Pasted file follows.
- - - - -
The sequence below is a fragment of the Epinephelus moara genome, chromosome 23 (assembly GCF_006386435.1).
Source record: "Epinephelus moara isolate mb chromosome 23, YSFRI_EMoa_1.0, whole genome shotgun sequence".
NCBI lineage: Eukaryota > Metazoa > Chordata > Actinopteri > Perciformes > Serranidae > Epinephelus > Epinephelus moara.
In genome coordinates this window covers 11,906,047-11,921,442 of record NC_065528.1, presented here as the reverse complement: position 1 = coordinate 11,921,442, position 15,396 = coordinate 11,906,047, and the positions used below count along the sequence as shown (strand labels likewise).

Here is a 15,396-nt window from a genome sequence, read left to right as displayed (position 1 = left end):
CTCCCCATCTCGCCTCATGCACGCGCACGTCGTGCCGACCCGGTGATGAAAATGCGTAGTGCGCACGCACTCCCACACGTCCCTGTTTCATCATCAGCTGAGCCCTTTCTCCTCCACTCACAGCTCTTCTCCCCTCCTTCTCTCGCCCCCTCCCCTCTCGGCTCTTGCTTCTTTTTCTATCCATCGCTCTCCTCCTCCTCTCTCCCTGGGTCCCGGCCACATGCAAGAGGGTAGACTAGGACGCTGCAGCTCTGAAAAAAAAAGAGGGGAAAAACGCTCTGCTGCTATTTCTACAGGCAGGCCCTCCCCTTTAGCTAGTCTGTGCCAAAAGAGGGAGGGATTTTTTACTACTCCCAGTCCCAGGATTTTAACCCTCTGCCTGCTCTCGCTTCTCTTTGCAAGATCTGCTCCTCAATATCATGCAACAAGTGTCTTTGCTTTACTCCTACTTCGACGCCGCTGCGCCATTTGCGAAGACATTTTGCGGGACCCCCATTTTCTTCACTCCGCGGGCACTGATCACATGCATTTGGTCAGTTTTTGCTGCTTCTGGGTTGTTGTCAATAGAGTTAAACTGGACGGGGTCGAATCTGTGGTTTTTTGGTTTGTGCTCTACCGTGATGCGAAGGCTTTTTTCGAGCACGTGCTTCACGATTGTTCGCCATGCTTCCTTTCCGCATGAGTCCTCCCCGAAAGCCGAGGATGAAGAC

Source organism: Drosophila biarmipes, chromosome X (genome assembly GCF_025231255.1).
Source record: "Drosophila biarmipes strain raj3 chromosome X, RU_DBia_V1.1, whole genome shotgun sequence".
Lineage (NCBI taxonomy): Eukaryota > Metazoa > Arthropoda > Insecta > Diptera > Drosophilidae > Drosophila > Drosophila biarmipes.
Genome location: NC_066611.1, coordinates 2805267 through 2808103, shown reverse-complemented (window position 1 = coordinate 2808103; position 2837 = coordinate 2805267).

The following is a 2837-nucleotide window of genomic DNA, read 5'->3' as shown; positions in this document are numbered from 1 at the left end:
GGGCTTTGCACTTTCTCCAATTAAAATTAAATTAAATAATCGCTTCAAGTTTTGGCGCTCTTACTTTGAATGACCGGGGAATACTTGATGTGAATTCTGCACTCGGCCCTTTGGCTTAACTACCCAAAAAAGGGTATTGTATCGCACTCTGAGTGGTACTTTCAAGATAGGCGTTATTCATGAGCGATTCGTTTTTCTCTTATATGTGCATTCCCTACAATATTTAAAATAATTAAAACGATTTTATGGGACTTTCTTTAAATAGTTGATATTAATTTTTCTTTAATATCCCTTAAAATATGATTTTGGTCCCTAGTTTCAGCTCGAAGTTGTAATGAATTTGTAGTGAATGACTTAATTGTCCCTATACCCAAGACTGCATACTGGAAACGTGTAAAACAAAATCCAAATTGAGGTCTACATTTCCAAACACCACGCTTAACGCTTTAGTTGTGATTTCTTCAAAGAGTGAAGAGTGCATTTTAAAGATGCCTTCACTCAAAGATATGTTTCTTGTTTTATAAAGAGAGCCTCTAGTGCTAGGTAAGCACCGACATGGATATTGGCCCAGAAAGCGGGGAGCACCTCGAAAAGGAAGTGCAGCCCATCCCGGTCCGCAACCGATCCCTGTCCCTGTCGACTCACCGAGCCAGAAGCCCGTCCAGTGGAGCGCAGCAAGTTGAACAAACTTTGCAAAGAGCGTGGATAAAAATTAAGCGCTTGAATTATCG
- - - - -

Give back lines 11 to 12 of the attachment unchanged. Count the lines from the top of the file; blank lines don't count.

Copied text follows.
The following is a 2837-nucleotide window of genomic DNA, read 5'->3' as shown; positions in this document are numbered from 1 at the left end:
GGGCTTTGCACTTTCTCCAATTAAAATTAAATTAAATAATCGCTTCAAGTTTTGGCGCTCTTACTTTGAATGACCGGGGAATACTTGATGTGAATTCTGCACTCGGCCCTTTGGCTTAACTACCCAAAAAAGGGTATTGTATCGCACTCTGAGTGGTACTTTCAAGATAGGCGTTATTCATGAGCGATTCGTTTTTCTCTTATATGTGCATTCCCTACAATATTTAAAATAATTAAAACGATTTTATGGGACTTTCTTTAAATAGTTGATATTAATTTTTCTTTAATATCCCTTAAAATATGATTTTGGTCCCTAGTTTCAGCTCGAAGTTGTAATGAATTTGTAGTGAATGACTTAATTGTCCCTATACCCAAGACTGCATACTGGAAACGTGTAAAACAAAATCCAAATTGAGGTCTACATTTCCAAACACCACGCTTAACGCTTTAGTTGTGATTTCTTCAAAGAGTGAAGAGTGCATTTTAAAGATGCCTTCACTCAAAGATATGTTTCTTGTTTTATAAAGAGAGCCTCTAGTGCTAGGTAAGCACCGACATGGATATTGGCCCAGAAAGCGGGGAGCACCTCGAAAAGGAAGTGCAGCCCATCCCGGTCCGCAACCGATCCCTGTCCCTGTCGACTCACCGAGCCAGAAGCCCGTCCAGTGGAGCGCAGCAAGTTGAACAAACTTTGCAAAGAGCGTGGATAAAAATTAAGCGCTTGAATTATCG